Former CEC OP Rawat said “it is very important to reveal or to make public the source of the political donation in a democratic system to keep a check on the fund routed in electoral arena”.


Getting Around KYC Through Shell Companies

The government also claims in its affidavit that this electoral bond scheme will “reduce the scourge of black money”, ostensibly because of the KYC requirement, which will ensure only white money enters the political system.

But it seems not even the Election Commission is on board with that argument – it has sharply criticised the introduction of this scheme, calling it a “retrograde step” that opens up the possibility of setting up of shell companies through which to route black money to get around the KYC requirement. It articulated its objection in a three-page letter written to the Ministry of Law and Justice in May 2017.

“Electoral Bonds will make the whole system quite opaque and this may be quite dangerous. The electoral bond system will create vulnerabilities in campaign finances (donations), making the democratic system vulnerable to manipulation. [It can be done] in a manner that money from unknown sources with dubious credentials, is routed through KYC, individuals or corporate identities, and finds its way into the electoral arena to vitiate the electoral process. That risk may remain. Even foreign money can trickle in.”

- OP Rawat, Former Chief Election Commissioner

The government amended Section 182 of the Companies Act in January 2018, which removed the cap of 7.5% of net profit for companies to donate to political parties in the preceding three financial years.

“With the 7.5% limit and the disclosure requirement gone, it is perfectly possible for any dubious entity to set up a company, or a shell company, and route money to political parties completely UNKNOWN to anyone except the State Bank of India.”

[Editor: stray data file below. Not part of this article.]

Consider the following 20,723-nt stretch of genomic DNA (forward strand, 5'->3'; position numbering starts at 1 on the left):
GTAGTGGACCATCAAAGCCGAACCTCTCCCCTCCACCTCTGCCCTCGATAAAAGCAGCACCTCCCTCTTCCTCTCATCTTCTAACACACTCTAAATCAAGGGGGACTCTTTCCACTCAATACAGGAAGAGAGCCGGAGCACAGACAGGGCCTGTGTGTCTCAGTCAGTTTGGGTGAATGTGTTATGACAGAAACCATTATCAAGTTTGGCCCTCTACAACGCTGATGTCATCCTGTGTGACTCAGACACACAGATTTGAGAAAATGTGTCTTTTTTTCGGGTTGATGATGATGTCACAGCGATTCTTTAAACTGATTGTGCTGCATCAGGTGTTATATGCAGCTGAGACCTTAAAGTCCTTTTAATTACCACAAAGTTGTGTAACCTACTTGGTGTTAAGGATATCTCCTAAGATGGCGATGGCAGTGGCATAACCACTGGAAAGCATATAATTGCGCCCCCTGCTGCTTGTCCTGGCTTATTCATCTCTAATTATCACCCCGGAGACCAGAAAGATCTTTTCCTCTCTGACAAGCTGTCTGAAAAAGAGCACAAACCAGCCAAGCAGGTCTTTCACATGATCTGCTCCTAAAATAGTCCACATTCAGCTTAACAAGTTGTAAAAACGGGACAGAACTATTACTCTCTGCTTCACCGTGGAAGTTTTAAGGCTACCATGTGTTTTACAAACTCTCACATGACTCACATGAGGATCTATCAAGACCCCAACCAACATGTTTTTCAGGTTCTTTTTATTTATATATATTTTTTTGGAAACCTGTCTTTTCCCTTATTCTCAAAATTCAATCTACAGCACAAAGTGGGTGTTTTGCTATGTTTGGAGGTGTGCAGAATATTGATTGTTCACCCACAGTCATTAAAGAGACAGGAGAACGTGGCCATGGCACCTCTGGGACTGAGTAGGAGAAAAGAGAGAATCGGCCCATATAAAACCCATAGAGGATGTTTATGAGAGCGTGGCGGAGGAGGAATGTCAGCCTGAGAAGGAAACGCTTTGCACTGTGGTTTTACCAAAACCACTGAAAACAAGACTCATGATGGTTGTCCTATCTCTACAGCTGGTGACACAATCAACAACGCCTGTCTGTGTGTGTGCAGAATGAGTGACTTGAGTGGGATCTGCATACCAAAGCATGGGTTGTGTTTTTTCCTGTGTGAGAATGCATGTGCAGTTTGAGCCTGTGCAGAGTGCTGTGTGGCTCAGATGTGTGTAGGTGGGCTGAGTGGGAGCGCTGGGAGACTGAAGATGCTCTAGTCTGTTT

- Jagdeep Chhokar, Member, Association for Democratic Reforms


What’s That Hidden, Unique Number on Electoral Bonds For?

Data reveals that the BJP pocketed 95% of political funding given via electoral bonds.
The Quint’s investigation reveals that electoral bonds have hidden numbers printed on them.
(Photo: Shruti Mathur/The Quint)

The Quint in its expose on 13 April 2017 revealed that electoral bonds carry unique alphanumeric characters hidden in the top-right corner of the bonds. It is visible only under ultraviolet light, and invisible to the naked eye.

In its affidavit, the government repeated is earlier claim that the alphanumeric characters are embedded for security reasons – but that argument has been debunked by The Quint in several articles. Former director RBI in an interview pointed out that even currency notes or Stamp Paper don’t have such a hidden number as a security feature. Then why such a feature exist in the bonds, except for the reason that the government wants to track the donors, he further added.

“While buying an electoral bond, one needs to furnish their KYC details. The serial number of the bond, matched with the KYC details, will clearly reveal who donated how much money to which political party.”

- SY Quraishi, Former Chief Election Commissioner

If security is the sole purpose of the hidden alphanumeric characters, then why are they unique?

“I don’t know what’s the purpose of hiding this number. Even on a currency note, the number is visible. If they wanted to keep it as a security number then they could have very well printed it to be visible.”

- Vipin Malik, Former RBI Director


The electoral bonds will be sold from 1-20 April and 6-15 May in three tranches, the Finance Ministry had announced on 14 March.

The bonds are expected to draw a huge response from corporates.

(At The Quint, we are answerable only to our audience. Play an active role in shaping our journalism by becoming a member. Because the truth is worth it.)